When Nelly Tuikong, originally from western Kenya, was studying nursing in the United States, she had trouble finding makeup. Drug store brands carried at most two shades for darker skinned women like herself. Buying from the higher-end brands at department stores was also hit-and-miss. Even finding an eyebrow pencil was difficult. “The darkest brown pencil would be the color of my skin, which was too light for my eyebrows,” she says.
On a visit home to Kenya, Tuikong had an epiphany. “If I was having a problem finding makeup for myself, what about an entire continent of people who look like me?” she says. She quit nursing and started her own business, Pauline Cosmetics, in 2013 which is now one of the few local makeup brands on the continent focusing specifically on cosmetics for African women. She travels to China where she sources the makeup, now sold in all of Kenya’s major cities and online. This year their slogan is #ColorsForOurColor.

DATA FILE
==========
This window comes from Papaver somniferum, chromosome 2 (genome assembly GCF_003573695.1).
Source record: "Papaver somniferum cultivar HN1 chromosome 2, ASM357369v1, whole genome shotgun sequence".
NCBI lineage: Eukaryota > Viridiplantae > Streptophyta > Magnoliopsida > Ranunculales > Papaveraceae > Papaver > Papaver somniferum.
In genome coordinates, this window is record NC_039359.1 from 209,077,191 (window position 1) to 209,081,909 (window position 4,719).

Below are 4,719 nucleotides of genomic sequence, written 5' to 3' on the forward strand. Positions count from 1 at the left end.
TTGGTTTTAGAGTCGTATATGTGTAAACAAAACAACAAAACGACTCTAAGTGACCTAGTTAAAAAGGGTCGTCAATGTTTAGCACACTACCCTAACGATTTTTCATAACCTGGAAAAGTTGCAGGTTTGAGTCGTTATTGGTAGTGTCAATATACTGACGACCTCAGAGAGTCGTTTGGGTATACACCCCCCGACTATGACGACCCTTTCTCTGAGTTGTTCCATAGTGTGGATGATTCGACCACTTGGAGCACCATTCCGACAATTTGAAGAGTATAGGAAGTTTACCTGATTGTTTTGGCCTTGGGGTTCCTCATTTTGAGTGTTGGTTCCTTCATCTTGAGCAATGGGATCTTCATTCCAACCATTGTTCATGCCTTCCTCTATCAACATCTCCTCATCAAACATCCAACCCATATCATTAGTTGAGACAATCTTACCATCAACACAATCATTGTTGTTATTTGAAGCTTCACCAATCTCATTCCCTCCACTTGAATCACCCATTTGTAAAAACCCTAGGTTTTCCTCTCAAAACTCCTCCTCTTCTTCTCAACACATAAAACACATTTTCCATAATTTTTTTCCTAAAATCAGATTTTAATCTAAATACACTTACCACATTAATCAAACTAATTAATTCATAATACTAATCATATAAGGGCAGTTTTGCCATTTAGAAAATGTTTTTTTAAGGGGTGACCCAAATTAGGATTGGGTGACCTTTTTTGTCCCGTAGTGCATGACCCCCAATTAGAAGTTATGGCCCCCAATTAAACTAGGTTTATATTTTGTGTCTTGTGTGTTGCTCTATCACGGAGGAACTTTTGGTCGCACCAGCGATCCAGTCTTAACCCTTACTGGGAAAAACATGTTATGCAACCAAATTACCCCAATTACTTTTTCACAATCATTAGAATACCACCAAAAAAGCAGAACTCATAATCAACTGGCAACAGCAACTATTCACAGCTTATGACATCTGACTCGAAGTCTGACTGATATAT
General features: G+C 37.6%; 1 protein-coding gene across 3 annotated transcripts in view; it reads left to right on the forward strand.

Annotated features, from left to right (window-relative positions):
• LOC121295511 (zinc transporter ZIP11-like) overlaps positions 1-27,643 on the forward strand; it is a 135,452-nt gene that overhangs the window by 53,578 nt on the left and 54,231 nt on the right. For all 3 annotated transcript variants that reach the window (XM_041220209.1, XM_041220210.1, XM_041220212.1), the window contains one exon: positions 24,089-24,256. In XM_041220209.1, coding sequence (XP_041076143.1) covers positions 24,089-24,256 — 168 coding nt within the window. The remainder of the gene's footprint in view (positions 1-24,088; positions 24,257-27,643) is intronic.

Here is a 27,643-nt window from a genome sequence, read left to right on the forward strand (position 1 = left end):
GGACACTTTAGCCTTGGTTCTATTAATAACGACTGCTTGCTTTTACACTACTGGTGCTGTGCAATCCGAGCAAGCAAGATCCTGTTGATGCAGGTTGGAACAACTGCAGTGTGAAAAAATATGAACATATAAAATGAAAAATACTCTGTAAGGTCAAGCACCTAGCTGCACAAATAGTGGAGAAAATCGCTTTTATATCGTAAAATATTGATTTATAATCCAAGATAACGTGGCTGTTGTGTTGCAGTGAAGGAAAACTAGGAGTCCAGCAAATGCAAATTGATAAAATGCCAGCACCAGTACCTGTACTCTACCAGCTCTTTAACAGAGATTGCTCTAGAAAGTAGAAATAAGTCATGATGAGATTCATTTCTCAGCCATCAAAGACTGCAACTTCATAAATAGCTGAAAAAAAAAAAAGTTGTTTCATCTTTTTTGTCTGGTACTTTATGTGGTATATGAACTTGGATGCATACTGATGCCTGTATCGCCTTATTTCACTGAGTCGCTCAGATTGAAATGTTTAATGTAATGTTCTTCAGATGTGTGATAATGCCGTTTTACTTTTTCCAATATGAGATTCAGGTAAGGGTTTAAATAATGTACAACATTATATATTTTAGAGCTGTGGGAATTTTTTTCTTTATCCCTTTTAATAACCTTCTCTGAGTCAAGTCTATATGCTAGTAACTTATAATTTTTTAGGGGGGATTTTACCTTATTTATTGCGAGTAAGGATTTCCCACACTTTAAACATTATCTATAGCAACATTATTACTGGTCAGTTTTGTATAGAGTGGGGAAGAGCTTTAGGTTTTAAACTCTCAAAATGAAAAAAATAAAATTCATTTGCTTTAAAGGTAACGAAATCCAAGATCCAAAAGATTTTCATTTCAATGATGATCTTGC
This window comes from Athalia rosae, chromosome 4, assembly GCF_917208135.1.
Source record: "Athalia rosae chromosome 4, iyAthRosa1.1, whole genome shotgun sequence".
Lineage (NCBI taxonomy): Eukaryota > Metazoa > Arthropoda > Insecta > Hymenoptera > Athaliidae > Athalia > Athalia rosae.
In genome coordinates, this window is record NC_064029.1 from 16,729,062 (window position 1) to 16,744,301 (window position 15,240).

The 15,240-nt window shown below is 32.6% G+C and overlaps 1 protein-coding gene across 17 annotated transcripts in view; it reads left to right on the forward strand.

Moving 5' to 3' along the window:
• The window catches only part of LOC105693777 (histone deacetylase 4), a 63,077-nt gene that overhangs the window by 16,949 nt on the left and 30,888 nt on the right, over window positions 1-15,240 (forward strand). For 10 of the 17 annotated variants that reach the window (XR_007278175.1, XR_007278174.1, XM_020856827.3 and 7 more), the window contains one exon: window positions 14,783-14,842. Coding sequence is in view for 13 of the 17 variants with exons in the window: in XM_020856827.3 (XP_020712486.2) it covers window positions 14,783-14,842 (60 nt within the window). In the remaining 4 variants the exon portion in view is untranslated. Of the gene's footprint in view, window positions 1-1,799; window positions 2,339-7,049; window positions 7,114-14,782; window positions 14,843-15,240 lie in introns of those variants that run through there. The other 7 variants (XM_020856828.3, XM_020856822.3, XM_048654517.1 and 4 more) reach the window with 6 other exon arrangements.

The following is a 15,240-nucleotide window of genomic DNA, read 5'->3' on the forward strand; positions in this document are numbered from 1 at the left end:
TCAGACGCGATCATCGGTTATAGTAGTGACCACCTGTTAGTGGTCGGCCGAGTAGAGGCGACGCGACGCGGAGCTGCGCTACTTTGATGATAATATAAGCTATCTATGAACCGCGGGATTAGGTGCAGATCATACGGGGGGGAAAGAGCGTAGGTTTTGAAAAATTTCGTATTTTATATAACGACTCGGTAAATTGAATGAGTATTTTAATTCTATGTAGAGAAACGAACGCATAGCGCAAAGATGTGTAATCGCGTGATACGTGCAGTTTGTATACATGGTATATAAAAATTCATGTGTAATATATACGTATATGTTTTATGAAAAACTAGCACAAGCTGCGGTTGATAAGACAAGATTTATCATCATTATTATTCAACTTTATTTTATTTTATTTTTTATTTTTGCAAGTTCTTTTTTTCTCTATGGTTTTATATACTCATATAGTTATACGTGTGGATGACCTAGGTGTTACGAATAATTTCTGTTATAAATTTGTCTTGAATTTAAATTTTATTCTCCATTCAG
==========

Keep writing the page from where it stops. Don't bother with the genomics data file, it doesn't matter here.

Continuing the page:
Urbanization, massive population growth, and rising consumer wealth have meant that Africa’s beauty and personal care market is one of the fastest growing in the world, second only to South America. Nigeria and South Africa are the continent’s largest markets and Kenya isn’t far behind. The cosmetics market in Kenya is projected to reach 6.6 billion Kenyan shillings (about $73 million) next year.
Despite the growth, most Kenyans still depend on the offerings of international brands that offer a limited number of shades for darker skin tones at prices beyond what most local shoppers are willing to pay. Brands like MAC, Estee Lauder, and BlackUp are available at shopping malls but cost as much as 5,000 shillings per product. (Pauline Cosmetics sell for between 500 Kenyan shillings (about $5) to 1800 shillings.) Most Kenyan consumers buy knock-off versions of these brands.